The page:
"I can write music in much the same way that I can write French: very slowly, painfully and with a dictionary."

...Emulator II? Well, Douglas Adams has expanded his sound hardware well beyond the two keyboards already mentioned. But more of that later. It's typical of Adams' thoroughness that he's also checked out a rival program, Total Music, from Southworth Music Systems, whose MIDI interface he uses with Performer. What's the difference between the two?

'From my experience so far, I don't think Total Music is as clearly thought-out as Performer. It tries to do everything all at once, and it doesn't really do things as well. You always feel slightly at sea in it because nothing's ever quite precise. Performer has obviously tackled it stage by stage and done every bit absolutely right, and there will be other bits coming down the line. Total Music has tried too soon to be all things to all men.

'It does display notes on a stave, but in my experience, the program crashes if you try to use that part of it. That's the kind of program it is at the moment, but I don't want to do them down, because I know that it's in a fever of re-writing, and they keep on sending out newer and newer versions.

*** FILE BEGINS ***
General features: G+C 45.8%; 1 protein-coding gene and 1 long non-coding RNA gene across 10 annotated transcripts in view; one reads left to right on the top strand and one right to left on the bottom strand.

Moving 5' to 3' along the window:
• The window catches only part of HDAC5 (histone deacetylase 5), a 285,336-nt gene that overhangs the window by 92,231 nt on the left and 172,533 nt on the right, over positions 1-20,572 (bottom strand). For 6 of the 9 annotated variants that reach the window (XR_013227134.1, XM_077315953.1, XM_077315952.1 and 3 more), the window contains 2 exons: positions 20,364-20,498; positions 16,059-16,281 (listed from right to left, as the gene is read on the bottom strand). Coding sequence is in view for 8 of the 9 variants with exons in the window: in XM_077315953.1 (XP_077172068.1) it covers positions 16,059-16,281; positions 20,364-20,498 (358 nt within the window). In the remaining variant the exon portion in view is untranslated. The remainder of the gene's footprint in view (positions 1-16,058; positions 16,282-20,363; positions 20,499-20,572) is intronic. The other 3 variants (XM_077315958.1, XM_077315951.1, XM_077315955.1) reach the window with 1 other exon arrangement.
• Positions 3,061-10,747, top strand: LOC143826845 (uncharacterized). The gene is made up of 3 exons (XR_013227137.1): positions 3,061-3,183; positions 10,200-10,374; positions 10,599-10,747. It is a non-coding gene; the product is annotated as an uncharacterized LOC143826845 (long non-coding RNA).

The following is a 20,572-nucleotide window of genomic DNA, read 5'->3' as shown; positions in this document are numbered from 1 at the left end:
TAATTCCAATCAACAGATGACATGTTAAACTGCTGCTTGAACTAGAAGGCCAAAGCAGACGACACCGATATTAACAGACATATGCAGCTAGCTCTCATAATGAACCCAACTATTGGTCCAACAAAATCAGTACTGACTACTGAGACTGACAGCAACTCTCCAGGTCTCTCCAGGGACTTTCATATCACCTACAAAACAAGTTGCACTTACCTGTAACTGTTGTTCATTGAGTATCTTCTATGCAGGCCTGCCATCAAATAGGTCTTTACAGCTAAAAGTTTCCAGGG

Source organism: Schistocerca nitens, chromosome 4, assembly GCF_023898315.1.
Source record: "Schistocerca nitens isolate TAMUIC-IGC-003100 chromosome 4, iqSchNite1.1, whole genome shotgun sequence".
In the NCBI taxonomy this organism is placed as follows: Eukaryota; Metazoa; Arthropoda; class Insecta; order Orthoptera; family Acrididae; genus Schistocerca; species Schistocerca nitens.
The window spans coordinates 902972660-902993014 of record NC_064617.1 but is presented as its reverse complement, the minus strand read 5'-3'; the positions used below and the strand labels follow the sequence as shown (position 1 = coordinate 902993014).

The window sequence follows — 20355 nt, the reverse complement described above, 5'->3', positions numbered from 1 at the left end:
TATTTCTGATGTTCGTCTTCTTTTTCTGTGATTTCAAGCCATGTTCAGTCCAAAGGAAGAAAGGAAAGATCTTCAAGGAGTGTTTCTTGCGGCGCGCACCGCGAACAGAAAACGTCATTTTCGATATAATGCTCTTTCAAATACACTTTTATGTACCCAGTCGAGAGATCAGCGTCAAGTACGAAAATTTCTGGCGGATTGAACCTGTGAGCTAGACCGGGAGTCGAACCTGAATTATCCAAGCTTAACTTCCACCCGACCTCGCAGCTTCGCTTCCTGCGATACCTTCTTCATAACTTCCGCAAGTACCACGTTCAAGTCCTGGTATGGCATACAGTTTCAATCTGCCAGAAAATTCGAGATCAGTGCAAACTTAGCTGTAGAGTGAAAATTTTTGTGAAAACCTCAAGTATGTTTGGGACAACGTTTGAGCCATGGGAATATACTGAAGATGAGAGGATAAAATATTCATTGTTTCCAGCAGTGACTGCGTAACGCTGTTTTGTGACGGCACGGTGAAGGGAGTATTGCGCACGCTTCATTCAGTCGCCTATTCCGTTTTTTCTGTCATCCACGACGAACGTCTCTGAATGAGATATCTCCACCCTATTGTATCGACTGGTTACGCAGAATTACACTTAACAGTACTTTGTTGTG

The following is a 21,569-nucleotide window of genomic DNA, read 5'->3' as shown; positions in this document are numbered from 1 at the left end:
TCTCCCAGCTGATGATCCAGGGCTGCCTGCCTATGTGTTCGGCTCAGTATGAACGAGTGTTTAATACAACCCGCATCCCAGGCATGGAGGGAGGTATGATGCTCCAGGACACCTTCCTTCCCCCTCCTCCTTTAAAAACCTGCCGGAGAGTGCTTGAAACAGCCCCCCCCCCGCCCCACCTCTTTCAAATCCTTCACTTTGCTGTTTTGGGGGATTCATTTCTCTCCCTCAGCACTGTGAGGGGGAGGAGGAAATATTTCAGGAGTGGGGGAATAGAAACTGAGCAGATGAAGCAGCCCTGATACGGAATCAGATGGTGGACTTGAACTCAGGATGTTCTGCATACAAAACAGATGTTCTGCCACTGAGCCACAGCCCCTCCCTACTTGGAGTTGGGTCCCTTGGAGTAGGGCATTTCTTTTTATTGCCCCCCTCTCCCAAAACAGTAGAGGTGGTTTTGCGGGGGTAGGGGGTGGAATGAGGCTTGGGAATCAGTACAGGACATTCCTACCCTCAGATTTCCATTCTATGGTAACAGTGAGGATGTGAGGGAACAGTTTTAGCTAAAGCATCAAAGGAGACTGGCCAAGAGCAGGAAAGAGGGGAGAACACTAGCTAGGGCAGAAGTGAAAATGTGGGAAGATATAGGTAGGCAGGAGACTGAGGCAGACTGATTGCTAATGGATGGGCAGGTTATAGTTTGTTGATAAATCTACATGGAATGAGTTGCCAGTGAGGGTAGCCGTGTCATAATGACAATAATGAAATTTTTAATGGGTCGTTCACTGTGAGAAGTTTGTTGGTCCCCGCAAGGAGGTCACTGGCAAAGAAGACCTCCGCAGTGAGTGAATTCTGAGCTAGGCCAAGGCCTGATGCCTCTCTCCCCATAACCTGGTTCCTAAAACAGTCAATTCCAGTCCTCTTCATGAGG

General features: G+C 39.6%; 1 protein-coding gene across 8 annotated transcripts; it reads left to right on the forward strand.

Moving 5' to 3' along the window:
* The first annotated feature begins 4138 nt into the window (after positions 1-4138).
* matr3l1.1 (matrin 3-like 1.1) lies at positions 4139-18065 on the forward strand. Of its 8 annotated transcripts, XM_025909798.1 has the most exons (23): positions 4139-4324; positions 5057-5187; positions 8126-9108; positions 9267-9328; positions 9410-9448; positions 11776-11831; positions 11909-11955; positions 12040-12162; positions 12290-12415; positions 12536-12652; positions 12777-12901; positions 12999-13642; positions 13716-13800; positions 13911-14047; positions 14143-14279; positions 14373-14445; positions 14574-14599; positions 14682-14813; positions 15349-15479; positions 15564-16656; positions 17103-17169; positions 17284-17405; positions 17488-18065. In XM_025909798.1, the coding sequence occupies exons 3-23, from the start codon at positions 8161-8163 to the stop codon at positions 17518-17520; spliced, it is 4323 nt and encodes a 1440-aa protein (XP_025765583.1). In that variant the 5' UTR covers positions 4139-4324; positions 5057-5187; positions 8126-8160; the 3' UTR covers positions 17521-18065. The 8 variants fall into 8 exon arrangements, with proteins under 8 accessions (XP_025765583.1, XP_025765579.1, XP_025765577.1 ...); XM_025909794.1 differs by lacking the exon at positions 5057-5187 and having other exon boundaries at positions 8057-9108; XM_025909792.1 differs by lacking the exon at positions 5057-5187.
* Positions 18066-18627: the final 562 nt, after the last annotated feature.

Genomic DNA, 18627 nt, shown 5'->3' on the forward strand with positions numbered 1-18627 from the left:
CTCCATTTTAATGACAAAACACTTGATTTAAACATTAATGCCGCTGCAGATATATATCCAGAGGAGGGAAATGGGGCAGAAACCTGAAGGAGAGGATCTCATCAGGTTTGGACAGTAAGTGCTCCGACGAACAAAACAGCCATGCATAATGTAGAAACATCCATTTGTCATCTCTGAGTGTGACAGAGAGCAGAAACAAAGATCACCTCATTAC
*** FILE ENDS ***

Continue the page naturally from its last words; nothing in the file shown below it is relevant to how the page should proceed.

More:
'Personally, I'm not sure that I approve of using paying customers as Beta test sites. You should actually get a program that does everything it's supposed to do, and does it well. Even if there are going to be later stages where new facilities are going to be added, they should get a version that actually works and doesn't crash, and sell that, and then start developing, rather than getting everything in the program working 75% of the time, and putting it out, hoping to raise the stability later.

'On the other hand, when I log on to PAN (the Performing Artists' Network — an American bulletin board accessed by modem), I read a lot of discussion about all the software that is available, and I have to report that although I'm not satisfied with Total Music, a lot of the people who call up PAN are wildly excited about it. The real fans of Total Music regard its many shortcomings and fudges as being all part of the excitement and the challenge of it. I've been through that with too many programs, so I particularly enjoy programs like Performer which just work.'

But just as more sophisticated hardware called for more powerful software, so the new software made Adams feel the need for more keyboards...

'Inevitably, the moment you start playing with this stuff, you realise that one of the great advantages of a MIDI setup is that you never have to commit yourself to tape. You can keep on editing and refining and putting in new layers and so on, but it means that you've actually got to have a few more sound sources if you want to hear it all at once.

Adams' unremitting love for all things FM made some of the hardware purchases obvious: three more TX7s. Then, to add a bit of analogue warmth, he got himself a Korg EX800 (the expander version of the Poly 800), and also added a Yamaha drum machine for percussion.